WhatsApp outage hits assets trading from crypto to Russian oil

LONDON / MOSCOW, Oct 5 (Reuters) – WhatsApp‘s nearly six-hour outage on Monday hit trading assets from cryptocurrencies to Russian oil, market participants said, although a quick switch to alternative platforms like Telegram limited serious disruptions.

Although many financial institutions discourage their employees from using messaging services like WhatsApp and other Facebook platforms that were discontinued on Monday, their convenience makes them popular with traders communicating with customers in OTC markets.

Facebook Inc (FB.O) blamed an “incorrect configuration change” for the outage that hit WhatsApp, Instagram and Messenger in the largest outage ever tracked by the web monitoring group Downdetector. Continue reading

Among other things, the BCB Group, a London-based crypto company that offers other services in addition to OTC trading, was affected. Facebook services went dark around noon EST (1600 GMT), an important window for BCB’s dealers.

“The WhatsApp outage hit us in our busiest trading time, in which we are confronted with US counterparties,” said CEO Oliver von Landsberg Sadie.

“The daily volume decreased by 15% compared to the daily average, which we attribute internally to the connectivity problems. Telegram and Slack-based trading was at the level of the daily average.”

WhatsApp usage among financial traders, tracked by communications surveillance firm VoxSmart, has seen a boom as banks accept that customers want to use the platform even when bosses prefer their employees to use official messaging channels, VoxSmart CEO said Oliver Blower.

The app has become the “standard messaging service” in many markets, particularly in continental Europe and the Asia-Pacific region, added Blower.

Of the approximately 2,000 Interdealer users who sent 10,000 messages a day in the energy market in 2016, VoxSmart now tracks between three and five million messages a week across asset classes, including between banks and buyers.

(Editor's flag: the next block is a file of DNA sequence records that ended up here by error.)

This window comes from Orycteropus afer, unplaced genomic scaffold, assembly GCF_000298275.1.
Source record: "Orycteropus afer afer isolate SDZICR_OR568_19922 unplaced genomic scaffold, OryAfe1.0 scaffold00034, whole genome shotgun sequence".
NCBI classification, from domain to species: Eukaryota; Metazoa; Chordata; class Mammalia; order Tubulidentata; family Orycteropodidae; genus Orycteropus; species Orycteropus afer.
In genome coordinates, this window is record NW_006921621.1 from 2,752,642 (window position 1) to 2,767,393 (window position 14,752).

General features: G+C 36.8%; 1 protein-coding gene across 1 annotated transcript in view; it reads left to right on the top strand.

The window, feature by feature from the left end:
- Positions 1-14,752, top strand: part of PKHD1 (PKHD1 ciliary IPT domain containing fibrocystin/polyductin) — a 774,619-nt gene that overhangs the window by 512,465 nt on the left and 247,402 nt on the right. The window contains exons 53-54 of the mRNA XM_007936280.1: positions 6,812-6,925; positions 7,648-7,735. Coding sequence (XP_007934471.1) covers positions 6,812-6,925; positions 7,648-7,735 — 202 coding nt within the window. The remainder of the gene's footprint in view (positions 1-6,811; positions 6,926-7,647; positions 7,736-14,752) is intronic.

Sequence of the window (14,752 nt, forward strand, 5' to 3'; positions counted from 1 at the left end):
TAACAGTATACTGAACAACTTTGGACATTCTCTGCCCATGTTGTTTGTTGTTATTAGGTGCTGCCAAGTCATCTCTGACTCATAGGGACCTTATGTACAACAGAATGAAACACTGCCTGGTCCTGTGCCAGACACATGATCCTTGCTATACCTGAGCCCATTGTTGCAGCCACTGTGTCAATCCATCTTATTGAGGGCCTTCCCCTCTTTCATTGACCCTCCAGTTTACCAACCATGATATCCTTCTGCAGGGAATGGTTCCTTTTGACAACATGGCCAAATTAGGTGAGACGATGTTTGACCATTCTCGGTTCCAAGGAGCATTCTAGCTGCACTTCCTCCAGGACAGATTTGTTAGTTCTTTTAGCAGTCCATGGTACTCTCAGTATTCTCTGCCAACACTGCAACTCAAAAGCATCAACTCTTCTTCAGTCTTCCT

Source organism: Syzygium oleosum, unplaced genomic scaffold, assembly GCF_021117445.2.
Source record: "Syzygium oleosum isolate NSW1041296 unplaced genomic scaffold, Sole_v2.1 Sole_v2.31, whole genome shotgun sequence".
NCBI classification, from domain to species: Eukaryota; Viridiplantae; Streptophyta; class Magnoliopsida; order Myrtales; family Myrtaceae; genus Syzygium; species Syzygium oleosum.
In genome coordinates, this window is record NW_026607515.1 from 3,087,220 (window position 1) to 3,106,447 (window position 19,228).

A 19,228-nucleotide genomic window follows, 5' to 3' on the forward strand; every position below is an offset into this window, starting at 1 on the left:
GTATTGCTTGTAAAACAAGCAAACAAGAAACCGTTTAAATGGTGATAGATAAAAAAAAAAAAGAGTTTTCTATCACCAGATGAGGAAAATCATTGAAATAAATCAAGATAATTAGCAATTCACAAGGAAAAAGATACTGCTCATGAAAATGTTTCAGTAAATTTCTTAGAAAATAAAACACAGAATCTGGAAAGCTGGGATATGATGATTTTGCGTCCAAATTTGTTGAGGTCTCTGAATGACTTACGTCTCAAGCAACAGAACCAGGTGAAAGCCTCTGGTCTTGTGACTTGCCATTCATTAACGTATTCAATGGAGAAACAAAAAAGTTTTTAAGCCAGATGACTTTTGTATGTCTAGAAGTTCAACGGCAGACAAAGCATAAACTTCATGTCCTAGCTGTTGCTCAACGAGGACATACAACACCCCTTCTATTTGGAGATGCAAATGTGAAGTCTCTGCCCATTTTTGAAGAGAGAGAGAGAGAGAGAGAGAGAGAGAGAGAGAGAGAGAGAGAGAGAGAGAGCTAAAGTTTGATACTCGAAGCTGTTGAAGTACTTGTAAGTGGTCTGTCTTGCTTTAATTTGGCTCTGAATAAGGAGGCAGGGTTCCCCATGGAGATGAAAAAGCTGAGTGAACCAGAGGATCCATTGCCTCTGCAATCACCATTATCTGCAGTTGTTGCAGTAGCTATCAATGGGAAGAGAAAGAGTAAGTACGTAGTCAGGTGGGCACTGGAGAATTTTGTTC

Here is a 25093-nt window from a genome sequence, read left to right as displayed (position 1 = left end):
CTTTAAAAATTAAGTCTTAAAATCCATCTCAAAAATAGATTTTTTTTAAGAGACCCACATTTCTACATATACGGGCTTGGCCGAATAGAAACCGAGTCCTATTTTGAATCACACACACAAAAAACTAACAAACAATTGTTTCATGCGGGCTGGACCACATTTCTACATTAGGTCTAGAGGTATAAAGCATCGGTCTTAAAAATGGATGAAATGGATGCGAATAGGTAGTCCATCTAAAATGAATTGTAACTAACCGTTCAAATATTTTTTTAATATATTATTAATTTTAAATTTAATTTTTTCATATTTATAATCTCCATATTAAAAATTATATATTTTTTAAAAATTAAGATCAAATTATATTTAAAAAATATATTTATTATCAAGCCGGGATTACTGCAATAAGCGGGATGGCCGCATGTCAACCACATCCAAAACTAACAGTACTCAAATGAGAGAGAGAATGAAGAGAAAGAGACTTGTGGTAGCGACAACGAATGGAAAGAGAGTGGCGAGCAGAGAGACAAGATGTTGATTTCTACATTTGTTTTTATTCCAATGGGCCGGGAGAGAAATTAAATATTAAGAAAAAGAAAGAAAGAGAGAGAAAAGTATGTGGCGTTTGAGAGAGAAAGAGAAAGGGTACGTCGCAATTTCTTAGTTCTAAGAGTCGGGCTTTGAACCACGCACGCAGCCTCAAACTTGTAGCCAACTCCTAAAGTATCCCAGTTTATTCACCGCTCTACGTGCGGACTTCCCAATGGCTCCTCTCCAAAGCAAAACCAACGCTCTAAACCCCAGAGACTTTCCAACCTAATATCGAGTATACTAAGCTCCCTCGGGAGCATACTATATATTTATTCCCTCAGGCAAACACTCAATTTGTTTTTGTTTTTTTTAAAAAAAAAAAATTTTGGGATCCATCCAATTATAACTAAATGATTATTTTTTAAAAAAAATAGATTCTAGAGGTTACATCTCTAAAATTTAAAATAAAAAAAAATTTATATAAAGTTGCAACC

“Both the volume and content of the messages are interesting. It’s not just about when you go to ‘The Dog and Duck’, but what is your price for a 5-year message?” Said Blower with British pub slang.


Still, the proliferation of messenger services beyond WhatsApp meant that Monday’s outage was more of a nuisance than a major disruption.

In India, for example, the market chatter has shifted to WhatsApp to Telegram, where there are fewer restrictions on the size of group chats. The default also came after markets in much of Asia closed, which limited the impact.

In the Middle East, “the majority of crypto OTC trading is done through Telegram or WhatsApp, where you ask your OTC brokers for a quote and offer and then access and confirm the transaction,” said Zachary Cefaratti, CEO of Dubai Investment Platform Dalma Capital, adding that Telegram is being used more and more.

OTC traders in the oil markets were also affected, although the blow was softened by the use of other platforms.

In Russia, oil traders said WhatsApp is widely used to communicate details of orders across Europe and Asia. The failure on Monday was an “unpleasant surprise,” said a dealer based in Europe.

“It wasn’t nice. Everyone uses it. But we also use alternative messengers, so switched,” said another.

Reporting by Tom Wilson and Tommy Wilkes in London and Olga Yagova in Moscow; Additional coverage from Davide Barbuscia in Dubai; Adaptation by Jan Harvey

Our Standards: The Thomson Reuters Trust Principles.

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